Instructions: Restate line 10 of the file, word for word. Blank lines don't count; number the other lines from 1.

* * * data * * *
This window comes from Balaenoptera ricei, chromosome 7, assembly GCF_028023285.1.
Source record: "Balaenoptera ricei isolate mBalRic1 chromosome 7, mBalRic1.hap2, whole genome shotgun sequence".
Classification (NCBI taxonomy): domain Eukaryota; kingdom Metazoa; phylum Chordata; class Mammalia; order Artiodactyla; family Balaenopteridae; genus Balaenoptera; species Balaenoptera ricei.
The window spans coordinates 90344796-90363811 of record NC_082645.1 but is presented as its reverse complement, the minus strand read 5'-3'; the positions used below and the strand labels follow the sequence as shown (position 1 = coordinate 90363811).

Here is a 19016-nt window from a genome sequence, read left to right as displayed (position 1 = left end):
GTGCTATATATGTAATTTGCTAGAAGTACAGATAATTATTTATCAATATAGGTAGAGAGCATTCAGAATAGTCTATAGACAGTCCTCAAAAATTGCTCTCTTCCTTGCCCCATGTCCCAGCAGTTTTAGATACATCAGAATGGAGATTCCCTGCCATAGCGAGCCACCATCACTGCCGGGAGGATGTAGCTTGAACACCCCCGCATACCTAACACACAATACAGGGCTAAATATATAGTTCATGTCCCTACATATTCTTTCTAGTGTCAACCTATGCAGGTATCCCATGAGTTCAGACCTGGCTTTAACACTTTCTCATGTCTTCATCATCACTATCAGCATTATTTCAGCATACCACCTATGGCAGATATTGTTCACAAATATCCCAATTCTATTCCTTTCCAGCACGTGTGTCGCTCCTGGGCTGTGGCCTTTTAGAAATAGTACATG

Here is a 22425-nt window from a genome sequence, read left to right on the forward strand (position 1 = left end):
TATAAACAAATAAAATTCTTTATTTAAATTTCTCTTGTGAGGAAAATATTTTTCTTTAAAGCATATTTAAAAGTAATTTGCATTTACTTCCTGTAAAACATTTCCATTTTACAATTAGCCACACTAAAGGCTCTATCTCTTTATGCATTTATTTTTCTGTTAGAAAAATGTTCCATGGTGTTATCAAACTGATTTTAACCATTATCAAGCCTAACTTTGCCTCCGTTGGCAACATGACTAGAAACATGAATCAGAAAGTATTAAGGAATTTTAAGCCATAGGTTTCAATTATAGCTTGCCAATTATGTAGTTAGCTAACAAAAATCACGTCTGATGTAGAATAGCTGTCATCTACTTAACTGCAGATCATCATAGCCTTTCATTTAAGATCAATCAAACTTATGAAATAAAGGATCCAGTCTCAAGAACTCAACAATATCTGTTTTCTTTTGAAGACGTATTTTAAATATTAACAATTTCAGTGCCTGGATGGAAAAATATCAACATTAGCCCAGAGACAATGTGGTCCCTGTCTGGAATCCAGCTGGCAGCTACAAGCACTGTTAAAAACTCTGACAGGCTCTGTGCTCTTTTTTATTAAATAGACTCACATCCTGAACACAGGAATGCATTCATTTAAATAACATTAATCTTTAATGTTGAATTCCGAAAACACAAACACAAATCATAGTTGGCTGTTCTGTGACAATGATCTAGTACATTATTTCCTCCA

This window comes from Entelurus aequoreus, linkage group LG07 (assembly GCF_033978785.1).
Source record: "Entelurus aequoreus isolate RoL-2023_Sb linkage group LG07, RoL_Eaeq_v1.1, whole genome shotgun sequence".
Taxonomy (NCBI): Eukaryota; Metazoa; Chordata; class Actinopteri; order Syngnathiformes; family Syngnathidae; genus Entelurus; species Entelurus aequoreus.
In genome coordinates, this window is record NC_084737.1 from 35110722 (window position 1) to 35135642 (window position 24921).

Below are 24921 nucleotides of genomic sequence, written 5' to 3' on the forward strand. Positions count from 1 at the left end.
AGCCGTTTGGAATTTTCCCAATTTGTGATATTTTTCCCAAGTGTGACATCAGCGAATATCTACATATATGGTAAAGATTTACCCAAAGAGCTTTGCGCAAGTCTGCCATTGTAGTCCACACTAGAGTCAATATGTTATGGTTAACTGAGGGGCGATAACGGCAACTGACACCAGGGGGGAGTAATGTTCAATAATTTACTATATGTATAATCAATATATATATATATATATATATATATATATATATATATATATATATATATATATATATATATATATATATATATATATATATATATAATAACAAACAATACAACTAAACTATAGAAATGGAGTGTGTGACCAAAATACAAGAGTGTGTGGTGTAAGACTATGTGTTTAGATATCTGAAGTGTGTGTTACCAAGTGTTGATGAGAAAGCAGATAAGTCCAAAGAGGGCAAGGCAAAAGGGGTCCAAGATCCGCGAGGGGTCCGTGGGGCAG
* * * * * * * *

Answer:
Source record: "Entelurus aequoreus isolate RoL-2023_Sb linkage group LG07, RoL_Eaeq_v1.1, whole genome shotgun sequence".